BAKERSFIELD, Calif. (KGET) — Matthew Vandecasteele didn’t hesitate when Matthew Queen, at the time his best friend, asked if he could use his garage to question someone about a stolen gun one night in late March 2018.
He testified Wednesday he thought Queen would intimidate Micah Holsonbake, make him tell the truth about what happened to the missing firearm. On the night in question, Vandecasteele said, he never saw Holsonbake and didn’t look in the garage.
The next day, however, he went inside and noticed something different: a large, red “grease stain” on a wooden shelf.
Prosecutors say the stain tested positive for blood matching Holsonbake’s DNA. The 38-year-old’s left arm and skull were recovered on separate occasions months later from the Kern River. The rest of his body has not been found.
Vandecasteele testified he had saws in his garage to chop up vehicles.
“I didn’t think he was killing anyone,” Vandecasteele told detectives of Queen. He told them to analyze the stain.
Queen, 45, is on trial on charges of torture, murder and numerous other offenses, including multiple gun-related offenses. He and his ex-girlfriend, Baylee Despot, are accused of torturing and killing Holsonbake at Vandecasteele’s detached garage on North Half Moon Drive. Queen and Holsonbake had fabricaed AR-15 rifles together.
Vandecasteele began testifying Tuesday afternoon and resumed Wednesday, the eighth day of trial. He said he and Queen were once close, but that changed after he went to jail and learned Queen started dating his girlfriend, Sara Wedemeyer. A phone call he made from jail to Wedemeyer in which he told her “you know what happened to Micah” is what led police to him.
“If Sara hadn’t cheated on you with Queen, you wouldn’t have told anybody,” Smith said.
“No,” Vandecasteele agreed.
Defense lawyer Timothy Hennessy suggested Vandecasteele told detectives what they wanted to hear to get a deal with prosecutors and avoid further trouble. Vandecasteele was already in prison on an unrelated incident in which Queen was involved, Hennessy said, and detectives said things could get worse — unless he cooperated.
Vandecasteele’s statement in court changed slightly from what he told detectives, but the main points remained the same. In short, Queen and Despot used his garage to question Holsonbake, Holsonbake disappeared and there was a red stain in his garage that hadn’t been there before.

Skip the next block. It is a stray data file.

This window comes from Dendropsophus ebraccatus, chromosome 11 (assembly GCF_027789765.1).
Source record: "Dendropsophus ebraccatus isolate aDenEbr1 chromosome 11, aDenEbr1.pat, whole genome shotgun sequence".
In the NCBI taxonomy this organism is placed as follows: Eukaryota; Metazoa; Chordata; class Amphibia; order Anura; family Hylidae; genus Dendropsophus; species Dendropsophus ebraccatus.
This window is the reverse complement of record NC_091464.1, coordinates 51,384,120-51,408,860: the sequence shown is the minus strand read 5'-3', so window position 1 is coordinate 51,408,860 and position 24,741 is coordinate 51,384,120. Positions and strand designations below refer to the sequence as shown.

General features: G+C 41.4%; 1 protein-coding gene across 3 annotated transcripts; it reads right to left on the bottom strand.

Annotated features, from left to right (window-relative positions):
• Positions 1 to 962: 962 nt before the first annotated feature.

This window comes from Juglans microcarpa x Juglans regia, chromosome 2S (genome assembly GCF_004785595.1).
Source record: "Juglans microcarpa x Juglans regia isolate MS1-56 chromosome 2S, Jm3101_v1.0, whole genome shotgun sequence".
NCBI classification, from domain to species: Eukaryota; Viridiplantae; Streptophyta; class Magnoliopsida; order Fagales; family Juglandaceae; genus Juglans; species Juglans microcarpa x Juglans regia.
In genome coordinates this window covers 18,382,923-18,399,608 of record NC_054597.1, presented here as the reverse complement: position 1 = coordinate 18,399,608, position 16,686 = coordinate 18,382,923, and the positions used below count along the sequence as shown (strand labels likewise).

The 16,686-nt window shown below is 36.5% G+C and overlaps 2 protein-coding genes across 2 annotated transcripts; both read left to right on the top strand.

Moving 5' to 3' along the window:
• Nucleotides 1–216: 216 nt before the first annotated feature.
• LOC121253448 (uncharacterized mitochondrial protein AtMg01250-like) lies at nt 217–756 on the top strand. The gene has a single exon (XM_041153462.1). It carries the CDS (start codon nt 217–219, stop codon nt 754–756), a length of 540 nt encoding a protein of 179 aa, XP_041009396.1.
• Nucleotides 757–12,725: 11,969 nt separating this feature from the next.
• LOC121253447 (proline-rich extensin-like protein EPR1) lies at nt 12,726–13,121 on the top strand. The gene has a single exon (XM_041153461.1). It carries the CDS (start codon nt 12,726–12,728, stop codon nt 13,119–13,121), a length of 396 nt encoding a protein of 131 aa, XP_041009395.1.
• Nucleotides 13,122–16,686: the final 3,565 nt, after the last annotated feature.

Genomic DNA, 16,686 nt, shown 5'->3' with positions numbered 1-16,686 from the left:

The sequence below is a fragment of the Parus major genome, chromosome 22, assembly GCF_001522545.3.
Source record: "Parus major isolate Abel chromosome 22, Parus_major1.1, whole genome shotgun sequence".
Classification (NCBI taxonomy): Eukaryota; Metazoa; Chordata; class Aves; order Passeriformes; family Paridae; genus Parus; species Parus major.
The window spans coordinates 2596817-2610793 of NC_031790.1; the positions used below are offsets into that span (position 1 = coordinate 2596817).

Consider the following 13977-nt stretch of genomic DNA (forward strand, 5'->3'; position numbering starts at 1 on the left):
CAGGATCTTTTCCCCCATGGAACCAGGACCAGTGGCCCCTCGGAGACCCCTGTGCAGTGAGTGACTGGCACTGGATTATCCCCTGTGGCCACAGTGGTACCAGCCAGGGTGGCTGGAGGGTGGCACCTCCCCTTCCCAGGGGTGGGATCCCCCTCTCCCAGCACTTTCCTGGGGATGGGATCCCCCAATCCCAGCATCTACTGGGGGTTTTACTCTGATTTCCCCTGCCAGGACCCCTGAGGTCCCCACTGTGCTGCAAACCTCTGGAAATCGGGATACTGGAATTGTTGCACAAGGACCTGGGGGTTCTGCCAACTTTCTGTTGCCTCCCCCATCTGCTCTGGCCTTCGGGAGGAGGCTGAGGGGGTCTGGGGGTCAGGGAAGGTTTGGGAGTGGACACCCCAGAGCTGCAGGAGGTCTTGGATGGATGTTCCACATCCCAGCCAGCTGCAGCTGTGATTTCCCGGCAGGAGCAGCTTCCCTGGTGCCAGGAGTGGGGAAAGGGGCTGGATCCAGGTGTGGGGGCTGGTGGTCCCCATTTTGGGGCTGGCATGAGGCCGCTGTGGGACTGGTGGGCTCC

One of the changes in his testimony related to telling detectives he went to his garage the night of Holsonbake’s questioning, after Queen and Despot had left, and looked for a “big blood spill” but didn’t see anything.
In court, however, Vandecasteele testified he never went in the garage that night. It wasn’t until the following morning he entered and found what he called the grease stain.
He testified in court he didn’t believe Queen would harm Holsonbake, but said he didn’t know or care what happened to Holsonbake. They weren’t friends.
The night Holsonbake was questioned, Vandecasteele testified, Despot entered his apartment and asked for a knife. He said he gave her a paring knife and he believes she went back to the garage. He didn’t ask what she wanted it for.
Queen, with whom he’d been smoking methamphetamine, left for a couple minutes, Vandecasteele said. He returned and they continued to use drugs.
Despot returned. She looked pale, shaken, Vandecasteele said. She asked for a change of clothing and went into a back bedroom with Sara Wedemeyer, Vandecasteele’s then-girlfriend, according to his testimony. Despot changed, and she and Queen left.
The next day, Queen came by and asked for help disposing of “something,” Vandecasteele said in a recording of an interview with detectives played for the jury. Queen made no reference to a body, he said.
Nevertheless, Vandecasteele told detectives there was a large covered tub in Queen’s truck that he believed held a body, Queen returned that night and there was dirt on his truck. Vandecasteele said he didn’t know where Queen went.
Asked by Smith if he sawed off Holsonbake’s arm or decapitated him, Vandecasteele said no.
During cross-examination, Hennessy read portions of the interview transcript where detectives told Vandecasteele anyone connected to the “Bakersfield 3” case was going down. They told him if he could help them they would help him, showed him pictures of his child and the mother of his child, stressed everything he was missing out on while locked up.
And they made it clear they believed Vandecasteele knew a lot more about what happened to Holsonbake than what he was telling them. Vandecasteele said he never saw or heard Holsonbake on the night in question. He said he was a heroin addict at the time, and spent that night smoking meth.
Holsonbake, Despot and James Kulstad became known as the Bakersfield 3 because each was killed or went missing within two months in 2018.
The trial continues Thursday.